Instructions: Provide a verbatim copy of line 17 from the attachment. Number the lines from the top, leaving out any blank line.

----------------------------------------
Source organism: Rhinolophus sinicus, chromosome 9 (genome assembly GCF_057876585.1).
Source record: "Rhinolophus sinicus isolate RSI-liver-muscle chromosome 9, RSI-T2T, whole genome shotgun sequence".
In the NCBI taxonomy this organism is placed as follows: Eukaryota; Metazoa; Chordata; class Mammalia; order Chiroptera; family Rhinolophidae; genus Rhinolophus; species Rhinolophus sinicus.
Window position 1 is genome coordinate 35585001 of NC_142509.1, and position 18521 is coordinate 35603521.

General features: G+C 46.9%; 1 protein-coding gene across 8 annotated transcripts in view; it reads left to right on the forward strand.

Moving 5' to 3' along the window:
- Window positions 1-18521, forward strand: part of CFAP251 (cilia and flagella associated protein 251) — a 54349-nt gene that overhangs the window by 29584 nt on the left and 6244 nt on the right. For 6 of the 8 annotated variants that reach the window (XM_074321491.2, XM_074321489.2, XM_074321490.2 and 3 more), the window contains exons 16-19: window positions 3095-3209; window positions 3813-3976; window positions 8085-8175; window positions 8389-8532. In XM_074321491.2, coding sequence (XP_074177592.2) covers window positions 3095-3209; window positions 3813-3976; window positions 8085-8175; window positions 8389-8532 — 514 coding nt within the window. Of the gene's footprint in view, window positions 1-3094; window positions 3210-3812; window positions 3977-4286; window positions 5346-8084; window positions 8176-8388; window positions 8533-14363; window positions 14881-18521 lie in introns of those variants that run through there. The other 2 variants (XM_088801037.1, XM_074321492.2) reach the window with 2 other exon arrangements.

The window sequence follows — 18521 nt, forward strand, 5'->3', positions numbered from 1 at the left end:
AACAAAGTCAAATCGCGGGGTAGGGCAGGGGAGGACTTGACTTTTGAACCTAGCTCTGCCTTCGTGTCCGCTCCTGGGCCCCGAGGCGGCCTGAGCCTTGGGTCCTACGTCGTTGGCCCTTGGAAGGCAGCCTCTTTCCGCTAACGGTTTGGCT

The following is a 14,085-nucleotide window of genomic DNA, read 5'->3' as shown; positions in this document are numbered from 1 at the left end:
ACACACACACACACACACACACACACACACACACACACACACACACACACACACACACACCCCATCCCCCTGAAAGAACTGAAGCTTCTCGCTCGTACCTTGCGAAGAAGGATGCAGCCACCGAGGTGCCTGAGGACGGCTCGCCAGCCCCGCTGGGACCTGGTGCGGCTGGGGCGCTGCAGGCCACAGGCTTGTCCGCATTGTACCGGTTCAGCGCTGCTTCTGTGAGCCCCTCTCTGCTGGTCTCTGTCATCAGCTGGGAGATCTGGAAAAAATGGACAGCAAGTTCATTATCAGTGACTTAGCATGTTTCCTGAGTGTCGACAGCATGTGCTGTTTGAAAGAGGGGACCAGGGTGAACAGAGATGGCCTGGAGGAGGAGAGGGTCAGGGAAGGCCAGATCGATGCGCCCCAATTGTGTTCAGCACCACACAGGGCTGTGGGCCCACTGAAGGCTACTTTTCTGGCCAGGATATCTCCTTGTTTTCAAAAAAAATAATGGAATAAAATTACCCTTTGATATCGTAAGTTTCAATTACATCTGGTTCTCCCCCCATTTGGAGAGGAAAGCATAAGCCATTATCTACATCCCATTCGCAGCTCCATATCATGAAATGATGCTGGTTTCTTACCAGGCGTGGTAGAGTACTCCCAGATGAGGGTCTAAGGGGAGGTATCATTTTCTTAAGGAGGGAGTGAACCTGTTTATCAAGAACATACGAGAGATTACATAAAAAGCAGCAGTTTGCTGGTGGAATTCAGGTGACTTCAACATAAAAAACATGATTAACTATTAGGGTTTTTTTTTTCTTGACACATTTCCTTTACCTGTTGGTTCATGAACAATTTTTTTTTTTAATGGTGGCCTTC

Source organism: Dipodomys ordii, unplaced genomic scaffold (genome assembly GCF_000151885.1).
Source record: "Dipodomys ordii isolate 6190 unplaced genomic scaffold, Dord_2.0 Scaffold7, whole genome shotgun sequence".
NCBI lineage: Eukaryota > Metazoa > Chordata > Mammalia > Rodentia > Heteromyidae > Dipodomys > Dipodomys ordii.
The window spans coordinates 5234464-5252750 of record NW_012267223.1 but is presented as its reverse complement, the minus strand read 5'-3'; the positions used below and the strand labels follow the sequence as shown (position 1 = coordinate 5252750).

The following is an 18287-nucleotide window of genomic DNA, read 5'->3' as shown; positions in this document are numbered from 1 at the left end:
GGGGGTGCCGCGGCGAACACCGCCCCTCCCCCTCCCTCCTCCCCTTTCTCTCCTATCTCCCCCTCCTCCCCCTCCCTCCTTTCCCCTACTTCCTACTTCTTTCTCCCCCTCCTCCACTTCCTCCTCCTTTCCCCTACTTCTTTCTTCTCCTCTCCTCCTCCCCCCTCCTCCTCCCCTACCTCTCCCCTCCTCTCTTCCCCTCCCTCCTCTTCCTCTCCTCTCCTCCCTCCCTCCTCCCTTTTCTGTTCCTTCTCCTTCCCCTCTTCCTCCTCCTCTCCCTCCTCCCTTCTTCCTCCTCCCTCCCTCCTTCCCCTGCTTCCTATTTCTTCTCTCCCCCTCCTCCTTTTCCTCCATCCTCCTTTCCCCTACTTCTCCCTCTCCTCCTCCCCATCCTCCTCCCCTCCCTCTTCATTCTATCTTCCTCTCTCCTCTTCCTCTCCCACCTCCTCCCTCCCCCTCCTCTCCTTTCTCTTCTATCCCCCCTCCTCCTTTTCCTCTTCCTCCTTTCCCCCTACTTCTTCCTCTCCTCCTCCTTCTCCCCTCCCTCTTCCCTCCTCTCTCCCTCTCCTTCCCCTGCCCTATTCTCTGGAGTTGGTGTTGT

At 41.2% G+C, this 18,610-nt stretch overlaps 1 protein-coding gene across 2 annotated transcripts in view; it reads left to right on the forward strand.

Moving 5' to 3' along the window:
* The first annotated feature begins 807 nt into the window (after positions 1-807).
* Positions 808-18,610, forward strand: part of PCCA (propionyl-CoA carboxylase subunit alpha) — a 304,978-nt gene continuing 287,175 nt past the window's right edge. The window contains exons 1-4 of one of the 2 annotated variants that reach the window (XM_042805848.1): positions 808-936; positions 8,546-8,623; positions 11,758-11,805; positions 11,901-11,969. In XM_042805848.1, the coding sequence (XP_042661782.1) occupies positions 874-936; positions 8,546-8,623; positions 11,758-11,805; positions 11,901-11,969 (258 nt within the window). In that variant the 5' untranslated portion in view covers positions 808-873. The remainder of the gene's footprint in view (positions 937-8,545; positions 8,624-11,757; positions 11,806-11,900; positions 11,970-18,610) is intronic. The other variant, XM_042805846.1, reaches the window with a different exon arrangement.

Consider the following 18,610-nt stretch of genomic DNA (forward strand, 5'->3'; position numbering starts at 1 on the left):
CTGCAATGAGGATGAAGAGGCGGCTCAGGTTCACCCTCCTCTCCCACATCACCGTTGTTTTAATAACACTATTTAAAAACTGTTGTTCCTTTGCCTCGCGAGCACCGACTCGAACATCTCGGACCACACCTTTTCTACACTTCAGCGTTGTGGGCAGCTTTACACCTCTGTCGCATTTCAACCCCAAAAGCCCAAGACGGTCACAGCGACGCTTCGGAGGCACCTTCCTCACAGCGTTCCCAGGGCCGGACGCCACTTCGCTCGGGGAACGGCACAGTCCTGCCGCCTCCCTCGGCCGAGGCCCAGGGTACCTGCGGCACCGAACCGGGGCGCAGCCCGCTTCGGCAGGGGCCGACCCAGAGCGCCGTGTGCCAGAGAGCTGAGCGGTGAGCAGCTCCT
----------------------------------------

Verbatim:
GGGGGTGCCGCGGCGAACACCGCCCCTCCCCCTCCCTCCTCCCCTTTCTCTCCTATCTCCCCCTCCTCCCCCTCCCTCCTTTCCCCTACTTCCTACTTCTTTCTCCCCCTCCTCCACTTCCTCCTCCTTTCCCCTACTTCTTTCTTCTCCTCTCCTCCTCCCCCCTCCTCCTCCCCTACCTCTCCCCTCCTCTCTTCCCCTCCCTCCTCTTCCTCTCCTCTCCTCCCTCCCTCCTCCCTTTTCTGTTCCTTCTCCTTCCCCTCTTCCTCCTCCTCTCCCTCCTCCCTTCTTCCTCCTCCCTCCCTCCTTCCCCTGCTTCCTATTTCTTCTCTCCCCCTCCTCCTTTTCCTCCATCCTCCTTTCCCCTACTTCTCCCTCTCCTCCTCCCCATCCTCCTCCCCTCCCTCTTCATTCTATCTTCCTCTCTCCTCTTCCTCTCCCACCTCCTCCCTCCCCCTCCTCTCCTTTCTCTTCTATCCCCCCTCCTCCTTTTCCTCTTCCTCCTTTCCCCCTACTTCTTCCTCTCCTCCTCCTTCTCCCCTCCCTCTTCCCTCCTCTCTCCCTCTCCTTCCCCTGCCCTATTCTCTGGAGTTGGTGTTGT